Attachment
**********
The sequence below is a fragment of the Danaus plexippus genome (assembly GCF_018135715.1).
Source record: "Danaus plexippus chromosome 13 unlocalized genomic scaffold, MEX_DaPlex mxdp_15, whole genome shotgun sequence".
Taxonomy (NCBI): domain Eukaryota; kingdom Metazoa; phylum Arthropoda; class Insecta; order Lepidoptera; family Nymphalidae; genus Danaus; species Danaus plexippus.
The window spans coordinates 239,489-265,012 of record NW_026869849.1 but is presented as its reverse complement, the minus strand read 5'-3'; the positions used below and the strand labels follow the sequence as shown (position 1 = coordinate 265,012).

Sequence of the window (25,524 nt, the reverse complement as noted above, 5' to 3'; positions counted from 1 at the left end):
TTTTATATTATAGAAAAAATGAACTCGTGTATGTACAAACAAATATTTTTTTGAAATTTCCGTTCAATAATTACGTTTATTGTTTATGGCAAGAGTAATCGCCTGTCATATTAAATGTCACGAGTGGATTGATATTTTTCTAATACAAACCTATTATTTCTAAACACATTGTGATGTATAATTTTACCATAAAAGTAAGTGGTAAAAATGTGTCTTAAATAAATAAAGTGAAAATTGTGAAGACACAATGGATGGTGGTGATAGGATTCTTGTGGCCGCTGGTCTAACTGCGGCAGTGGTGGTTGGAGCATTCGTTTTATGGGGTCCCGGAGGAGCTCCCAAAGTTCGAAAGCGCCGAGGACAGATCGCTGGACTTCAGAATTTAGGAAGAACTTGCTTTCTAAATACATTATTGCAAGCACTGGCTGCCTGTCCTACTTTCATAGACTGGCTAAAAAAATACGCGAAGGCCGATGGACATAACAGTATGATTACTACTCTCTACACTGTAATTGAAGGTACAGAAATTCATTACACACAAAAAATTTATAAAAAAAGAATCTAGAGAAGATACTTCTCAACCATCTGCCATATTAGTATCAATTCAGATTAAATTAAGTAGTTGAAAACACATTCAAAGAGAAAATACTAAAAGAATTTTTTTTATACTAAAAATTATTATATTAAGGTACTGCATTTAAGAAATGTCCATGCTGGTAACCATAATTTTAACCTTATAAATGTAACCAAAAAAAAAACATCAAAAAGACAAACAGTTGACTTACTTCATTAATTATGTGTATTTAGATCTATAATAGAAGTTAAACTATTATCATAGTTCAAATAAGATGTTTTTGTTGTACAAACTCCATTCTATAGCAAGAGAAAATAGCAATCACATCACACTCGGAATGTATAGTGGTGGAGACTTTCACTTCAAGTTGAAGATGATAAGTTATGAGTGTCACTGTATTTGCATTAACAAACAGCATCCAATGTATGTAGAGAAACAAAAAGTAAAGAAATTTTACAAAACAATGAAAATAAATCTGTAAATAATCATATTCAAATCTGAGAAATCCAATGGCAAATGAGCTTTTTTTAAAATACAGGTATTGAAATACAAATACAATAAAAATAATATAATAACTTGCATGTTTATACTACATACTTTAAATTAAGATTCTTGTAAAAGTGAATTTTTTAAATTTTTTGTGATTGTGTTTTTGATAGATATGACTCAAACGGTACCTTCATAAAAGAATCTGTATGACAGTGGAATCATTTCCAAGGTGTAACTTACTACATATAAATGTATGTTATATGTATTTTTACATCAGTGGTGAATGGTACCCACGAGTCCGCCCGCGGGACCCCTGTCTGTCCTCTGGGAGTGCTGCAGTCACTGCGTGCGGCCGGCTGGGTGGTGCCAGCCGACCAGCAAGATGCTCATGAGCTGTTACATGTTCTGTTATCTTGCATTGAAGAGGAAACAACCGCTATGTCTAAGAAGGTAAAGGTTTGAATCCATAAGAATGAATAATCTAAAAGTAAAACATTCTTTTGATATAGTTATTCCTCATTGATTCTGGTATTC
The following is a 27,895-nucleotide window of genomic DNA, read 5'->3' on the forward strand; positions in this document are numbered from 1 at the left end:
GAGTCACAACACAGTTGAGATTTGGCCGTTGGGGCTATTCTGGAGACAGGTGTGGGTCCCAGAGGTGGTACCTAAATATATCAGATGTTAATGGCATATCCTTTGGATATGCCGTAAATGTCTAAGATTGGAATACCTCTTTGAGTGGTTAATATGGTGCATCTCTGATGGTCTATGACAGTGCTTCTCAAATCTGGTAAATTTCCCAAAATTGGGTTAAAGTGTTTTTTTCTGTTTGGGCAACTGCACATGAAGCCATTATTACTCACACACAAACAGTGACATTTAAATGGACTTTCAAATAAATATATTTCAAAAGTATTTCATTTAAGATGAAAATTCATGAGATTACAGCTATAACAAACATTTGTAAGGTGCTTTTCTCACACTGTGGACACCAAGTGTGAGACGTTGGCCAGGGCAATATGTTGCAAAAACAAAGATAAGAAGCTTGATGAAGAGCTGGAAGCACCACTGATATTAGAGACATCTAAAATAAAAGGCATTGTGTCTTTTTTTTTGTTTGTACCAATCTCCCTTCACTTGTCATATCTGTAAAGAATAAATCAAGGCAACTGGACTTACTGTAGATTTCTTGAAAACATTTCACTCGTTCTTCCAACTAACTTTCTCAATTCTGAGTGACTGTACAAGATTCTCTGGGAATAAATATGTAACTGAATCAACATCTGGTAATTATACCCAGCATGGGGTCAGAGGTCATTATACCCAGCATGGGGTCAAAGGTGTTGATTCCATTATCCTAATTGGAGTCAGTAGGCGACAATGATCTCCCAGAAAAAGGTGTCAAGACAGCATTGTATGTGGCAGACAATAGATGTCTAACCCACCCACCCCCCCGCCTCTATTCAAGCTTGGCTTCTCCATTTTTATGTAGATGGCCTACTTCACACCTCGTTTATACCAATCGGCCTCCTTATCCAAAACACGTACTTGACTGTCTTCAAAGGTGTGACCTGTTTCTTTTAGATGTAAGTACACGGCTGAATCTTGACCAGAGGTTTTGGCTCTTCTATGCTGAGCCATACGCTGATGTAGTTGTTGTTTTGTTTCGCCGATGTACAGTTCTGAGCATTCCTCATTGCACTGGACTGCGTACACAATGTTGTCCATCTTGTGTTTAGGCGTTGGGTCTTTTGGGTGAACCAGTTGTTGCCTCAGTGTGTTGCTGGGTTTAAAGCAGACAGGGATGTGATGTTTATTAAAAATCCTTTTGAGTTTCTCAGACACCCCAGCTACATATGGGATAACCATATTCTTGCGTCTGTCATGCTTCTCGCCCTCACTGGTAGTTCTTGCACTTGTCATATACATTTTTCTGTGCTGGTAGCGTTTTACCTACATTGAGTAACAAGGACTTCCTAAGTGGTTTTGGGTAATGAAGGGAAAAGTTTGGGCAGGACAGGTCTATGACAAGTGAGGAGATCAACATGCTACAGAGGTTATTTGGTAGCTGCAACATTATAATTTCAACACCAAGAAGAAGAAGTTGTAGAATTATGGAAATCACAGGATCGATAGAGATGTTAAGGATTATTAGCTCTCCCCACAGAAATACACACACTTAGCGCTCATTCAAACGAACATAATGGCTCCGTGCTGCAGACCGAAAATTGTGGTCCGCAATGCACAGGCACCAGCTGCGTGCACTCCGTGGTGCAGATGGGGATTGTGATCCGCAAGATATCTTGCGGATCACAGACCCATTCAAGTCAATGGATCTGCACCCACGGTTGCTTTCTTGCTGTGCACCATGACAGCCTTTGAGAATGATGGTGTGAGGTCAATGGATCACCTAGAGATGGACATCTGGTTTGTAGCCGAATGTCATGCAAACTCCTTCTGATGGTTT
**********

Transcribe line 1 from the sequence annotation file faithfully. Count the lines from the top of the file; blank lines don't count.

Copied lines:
The sequence below is a fragment of the Danaus plexippus genome (assembly GCF_018135715.1).